The unique religious paintings of France’s historical province of Haut-Maine retained their rich provincial characteristics yet were influenced and nurtured by northern Europe, the School of Fontainebleau and Italy. This art, known as Mancelle Painting, in reference to the geographic location, reached its apogee in the 17th century. The 13th century Royal Abbey of Epau, whose exhibition space has been recently restored, is showcasing these works in an exhibition entitled Treasures of Sacred Art, underscoring the development of this regional movement. The Royal Abbey of Epau is located west of Paris in the Sartre region on the outskirts of the city of Le Mans, famous for its automobile race.
If you can’t be in France right now, The Gourmet Gazette brings the show to you.
These paintings in the exhibition are rare, unique and precious yet little known to the public at large. The show, held beneath the majestic arches of the abbey, is illuminated by candle light to mirror how the paintings were seen when they were created in the 17th century. The show also evokes the techniques used by these painters in a special educational tunnel that was an integral part of the space’s restoration.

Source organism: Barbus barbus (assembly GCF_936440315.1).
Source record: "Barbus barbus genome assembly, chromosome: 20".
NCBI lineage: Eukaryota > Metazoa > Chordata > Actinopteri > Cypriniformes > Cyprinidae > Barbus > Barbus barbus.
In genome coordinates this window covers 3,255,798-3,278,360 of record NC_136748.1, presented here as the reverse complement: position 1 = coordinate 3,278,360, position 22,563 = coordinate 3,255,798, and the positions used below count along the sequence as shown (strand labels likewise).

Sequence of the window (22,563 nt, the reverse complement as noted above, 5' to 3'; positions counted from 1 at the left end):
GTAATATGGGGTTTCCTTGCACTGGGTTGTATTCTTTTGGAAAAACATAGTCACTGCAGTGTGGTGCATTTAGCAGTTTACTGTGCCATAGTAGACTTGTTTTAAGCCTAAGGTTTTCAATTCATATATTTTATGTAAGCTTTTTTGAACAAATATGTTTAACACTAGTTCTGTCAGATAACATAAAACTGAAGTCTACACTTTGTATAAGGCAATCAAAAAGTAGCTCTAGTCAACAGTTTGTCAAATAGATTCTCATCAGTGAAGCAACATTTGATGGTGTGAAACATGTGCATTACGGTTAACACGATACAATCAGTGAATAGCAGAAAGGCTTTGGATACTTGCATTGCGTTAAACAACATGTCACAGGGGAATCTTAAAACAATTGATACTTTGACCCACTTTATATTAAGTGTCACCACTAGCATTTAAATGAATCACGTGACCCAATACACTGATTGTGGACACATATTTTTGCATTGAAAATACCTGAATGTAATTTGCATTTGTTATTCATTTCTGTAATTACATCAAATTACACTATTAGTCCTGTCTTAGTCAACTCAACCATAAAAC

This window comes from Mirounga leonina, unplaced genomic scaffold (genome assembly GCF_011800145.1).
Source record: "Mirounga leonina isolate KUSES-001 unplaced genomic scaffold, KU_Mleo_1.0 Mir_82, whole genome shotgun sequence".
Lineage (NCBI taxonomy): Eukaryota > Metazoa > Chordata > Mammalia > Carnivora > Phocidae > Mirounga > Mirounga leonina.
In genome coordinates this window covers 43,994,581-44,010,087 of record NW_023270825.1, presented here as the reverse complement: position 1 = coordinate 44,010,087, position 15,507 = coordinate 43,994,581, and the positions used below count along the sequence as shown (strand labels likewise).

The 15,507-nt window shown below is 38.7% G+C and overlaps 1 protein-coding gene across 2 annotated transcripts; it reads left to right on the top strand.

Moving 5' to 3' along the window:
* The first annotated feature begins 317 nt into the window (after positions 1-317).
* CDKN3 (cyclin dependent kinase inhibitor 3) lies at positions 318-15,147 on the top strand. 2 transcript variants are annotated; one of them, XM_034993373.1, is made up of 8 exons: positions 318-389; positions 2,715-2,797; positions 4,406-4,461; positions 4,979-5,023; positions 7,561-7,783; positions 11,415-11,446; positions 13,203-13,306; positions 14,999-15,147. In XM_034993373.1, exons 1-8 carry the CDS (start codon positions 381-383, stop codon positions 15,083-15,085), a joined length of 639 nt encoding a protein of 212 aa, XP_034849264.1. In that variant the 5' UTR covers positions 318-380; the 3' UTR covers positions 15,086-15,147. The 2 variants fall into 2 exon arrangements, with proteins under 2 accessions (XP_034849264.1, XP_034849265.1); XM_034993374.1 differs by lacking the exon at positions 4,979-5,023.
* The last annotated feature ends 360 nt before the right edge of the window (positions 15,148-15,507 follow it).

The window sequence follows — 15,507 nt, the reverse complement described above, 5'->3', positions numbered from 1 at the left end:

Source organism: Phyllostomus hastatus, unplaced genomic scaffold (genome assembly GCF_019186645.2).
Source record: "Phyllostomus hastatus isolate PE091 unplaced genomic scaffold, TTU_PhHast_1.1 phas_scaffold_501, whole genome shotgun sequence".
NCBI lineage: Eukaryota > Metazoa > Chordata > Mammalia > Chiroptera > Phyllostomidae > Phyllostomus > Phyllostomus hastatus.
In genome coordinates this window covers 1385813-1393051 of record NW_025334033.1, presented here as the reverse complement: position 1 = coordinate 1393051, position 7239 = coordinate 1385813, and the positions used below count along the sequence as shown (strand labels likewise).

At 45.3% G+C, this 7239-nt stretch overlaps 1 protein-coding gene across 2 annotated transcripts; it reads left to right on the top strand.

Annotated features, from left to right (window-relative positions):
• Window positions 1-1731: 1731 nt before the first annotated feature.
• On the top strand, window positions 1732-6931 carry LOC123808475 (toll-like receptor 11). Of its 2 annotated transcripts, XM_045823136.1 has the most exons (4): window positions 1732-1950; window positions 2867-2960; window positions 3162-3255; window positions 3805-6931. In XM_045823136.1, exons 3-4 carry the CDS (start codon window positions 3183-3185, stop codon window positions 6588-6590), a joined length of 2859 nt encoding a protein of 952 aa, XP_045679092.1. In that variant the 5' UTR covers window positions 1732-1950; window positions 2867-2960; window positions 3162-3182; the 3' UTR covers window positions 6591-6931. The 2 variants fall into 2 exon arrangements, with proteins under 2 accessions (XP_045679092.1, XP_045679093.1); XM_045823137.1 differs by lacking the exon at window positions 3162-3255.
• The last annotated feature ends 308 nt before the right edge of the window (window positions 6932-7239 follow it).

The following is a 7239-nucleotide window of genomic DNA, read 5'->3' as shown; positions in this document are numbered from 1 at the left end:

The movement accelerated during the 17th century after an increase in the demand for religious art to replace that lost during the French Wars of Religion. The paintings explore various religious themes notably the Wisemen, the Assumption, Christ on the Cross, The Last Supper and the Visitation.
The Royal Abbey of Epau is regarded as one of the finest ensembles of Cistercian architecture in France and is in and of itself worthy of a visit. For one hundred years the Order of the Cistercians was regarded as the most powerful monastic order in Western Europe until the first quarter of the 13th century. Their monasteries and churches, constructed in a deliberately pure style, are seen as being among the most beautiful relics of the Middle Ages. The Royal Abbey of Epau was founded by the Queen Consort to Richard I (The Lionhearted) of England, Queen Berengaria of Navarre in 1229. The show is running through September 19th
©Trish Valicenti for The Gourmet Gazette
Abbaye Royale de l’Epau
Route de Changé
72530 Yvré-l’évêque. France
+(33) (0)2 43 84 22 29